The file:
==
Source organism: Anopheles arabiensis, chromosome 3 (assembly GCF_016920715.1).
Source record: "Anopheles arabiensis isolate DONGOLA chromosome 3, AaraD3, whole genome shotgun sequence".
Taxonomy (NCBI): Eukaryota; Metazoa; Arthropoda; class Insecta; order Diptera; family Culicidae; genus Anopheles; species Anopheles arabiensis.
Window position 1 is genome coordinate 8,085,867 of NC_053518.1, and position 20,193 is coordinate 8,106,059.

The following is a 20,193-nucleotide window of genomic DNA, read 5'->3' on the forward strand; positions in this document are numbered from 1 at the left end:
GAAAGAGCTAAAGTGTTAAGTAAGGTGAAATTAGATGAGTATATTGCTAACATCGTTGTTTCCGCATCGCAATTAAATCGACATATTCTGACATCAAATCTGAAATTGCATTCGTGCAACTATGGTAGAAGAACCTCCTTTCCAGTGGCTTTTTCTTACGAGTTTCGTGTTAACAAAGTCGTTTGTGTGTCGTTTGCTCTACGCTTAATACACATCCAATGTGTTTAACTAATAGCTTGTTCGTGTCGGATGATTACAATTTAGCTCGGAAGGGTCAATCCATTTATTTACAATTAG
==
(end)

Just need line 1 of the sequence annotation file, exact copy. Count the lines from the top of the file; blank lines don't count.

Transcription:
Source organism: Anopheles arabiensis, chromosome 3 (assembly GCF_016920715.1).